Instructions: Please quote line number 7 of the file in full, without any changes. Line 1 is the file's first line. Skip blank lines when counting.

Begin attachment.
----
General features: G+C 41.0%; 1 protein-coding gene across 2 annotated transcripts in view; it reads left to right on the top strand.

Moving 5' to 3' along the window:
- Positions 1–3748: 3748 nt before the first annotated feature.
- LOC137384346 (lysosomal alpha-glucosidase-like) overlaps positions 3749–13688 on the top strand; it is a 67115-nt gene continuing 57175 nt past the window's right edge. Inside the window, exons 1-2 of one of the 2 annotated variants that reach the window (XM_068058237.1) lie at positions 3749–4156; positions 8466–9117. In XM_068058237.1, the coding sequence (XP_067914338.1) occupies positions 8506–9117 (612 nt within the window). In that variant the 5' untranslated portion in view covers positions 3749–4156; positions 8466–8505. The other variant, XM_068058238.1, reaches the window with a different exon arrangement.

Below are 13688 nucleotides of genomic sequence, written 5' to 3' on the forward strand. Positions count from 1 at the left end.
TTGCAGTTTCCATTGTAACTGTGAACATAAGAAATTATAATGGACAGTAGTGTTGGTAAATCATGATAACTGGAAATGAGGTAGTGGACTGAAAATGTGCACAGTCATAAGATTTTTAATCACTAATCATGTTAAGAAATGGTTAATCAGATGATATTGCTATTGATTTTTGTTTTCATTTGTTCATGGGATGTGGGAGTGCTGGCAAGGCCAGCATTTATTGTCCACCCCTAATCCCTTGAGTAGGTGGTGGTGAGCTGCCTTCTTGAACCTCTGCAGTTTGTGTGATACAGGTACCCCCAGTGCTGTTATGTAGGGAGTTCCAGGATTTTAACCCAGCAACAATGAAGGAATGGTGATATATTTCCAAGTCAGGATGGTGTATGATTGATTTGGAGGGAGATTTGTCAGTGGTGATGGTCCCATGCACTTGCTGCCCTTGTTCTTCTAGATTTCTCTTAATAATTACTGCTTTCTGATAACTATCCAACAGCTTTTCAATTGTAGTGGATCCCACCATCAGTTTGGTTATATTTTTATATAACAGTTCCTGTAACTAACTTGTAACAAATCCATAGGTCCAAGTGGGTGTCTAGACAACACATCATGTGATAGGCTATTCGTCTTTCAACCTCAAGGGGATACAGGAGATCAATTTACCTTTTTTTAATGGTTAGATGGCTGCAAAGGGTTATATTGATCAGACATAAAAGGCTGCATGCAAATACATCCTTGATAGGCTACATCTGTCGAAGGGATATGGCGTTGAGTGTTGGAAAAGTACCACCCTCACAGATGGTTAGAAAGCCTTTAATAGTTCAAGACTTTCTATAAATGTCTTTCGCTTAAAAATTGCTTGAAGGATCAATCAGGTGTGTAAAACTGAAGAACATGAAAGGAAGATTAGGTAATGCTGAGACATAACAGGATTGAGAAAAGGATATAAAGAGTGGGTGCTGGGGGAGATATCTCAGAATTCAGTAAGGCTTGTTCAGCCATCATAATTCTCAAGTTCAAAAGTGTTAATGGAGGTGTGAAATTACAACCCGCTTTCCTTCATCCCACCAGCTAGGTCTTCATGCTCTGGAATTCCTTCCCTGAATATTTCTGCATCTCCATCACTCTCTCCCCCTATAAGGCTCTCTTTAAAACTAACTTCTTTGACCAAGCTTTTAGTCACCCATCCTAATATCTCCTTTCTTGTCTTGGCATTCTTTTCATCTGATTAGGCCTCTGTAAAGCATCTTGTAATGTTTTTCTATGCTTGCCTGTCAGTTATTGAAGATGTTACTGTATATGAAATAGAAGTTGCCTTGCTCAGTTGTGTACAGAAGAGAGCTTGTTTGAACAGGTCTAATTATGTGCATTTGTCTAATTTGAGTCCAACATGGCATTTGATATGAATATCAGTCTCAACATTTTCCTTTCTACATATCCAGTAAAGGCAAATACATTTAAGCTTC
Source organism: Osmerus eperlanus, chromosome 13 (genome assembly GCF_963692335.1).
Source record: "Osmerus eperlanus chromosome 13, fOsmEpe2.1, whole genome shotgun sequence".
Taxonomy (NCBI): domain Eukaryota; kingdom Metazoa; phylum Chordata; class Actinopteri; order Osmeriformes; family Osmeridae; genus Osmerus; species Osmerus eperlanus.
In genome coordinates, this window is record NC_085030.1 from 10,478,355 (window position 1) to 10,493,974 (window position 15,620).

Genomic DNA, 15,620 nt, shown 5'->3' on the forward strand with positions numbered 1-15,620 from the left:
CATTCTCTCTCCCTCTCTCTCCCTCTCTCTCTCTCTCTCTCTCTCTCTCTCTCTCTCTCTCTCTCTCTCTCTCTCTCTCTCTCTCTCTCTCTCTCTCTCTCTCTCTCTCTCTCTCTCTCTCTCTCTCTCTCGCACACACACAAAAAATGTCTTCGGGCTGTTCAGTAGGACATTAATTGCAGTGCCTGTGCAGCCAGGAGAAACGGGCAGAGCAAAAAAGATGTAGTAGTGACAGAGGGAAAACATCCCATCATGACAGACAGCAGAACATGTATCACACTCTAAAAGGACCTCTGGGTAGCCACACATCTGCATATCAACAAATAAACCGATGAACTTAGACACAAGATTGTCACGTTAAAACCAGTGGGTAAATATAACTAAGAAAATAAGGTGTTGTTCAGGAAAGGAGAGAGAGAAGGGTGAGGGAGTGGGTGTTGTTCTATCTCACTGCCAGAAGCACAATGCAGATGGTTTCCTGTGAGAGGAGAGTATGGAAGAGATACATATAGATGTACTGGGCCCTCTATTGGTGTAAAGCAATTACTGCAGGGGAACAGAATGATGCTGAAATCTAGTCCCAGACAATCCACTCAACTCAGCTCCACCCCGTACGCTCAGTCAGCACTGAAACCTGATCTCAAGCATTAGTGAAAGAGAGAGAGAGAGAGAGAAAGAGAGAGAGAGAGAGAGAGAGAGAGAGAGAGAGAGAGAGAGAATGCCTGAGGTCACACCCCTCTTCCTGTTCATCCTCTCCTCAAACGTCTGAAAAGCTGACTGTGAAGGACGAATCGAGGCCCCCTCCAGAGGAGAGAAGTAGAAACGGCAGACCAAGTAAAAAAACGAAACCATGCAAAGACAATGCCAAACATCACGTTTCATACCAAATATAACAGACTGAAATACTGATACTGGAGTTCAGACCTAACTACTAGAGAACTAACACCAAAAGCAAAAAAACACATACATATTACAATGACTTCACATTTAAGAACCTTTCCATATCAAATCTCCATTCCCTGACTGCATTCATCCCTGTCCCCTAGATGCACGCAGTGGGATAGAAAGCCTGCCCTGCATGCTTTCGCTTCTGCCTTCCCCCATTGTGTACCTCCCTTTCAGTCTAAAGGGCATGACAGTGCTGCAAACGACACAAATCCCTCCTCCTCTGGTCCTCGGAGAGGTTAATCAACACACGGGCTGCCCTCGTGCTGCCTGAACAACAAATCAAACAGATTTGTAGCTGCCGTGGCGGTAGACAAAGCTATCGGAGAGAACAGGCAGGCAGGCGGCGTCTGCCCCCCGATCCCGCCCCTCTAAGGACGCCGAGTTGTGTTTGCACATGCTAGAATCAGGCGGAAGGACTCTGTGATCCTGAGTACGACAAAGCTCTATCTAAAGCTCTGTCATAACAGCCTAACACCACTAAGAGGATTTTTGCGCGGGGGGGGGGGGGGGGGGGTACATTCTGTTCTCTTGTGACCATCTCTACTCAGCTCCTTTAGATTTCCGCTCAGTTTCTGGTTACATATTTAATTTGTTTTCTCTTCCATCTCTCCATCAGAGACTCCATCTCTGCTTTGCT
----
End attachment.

Source organism: Osmerus eperlanus, chromosome 13 (genome assembly GCF_963692335.1).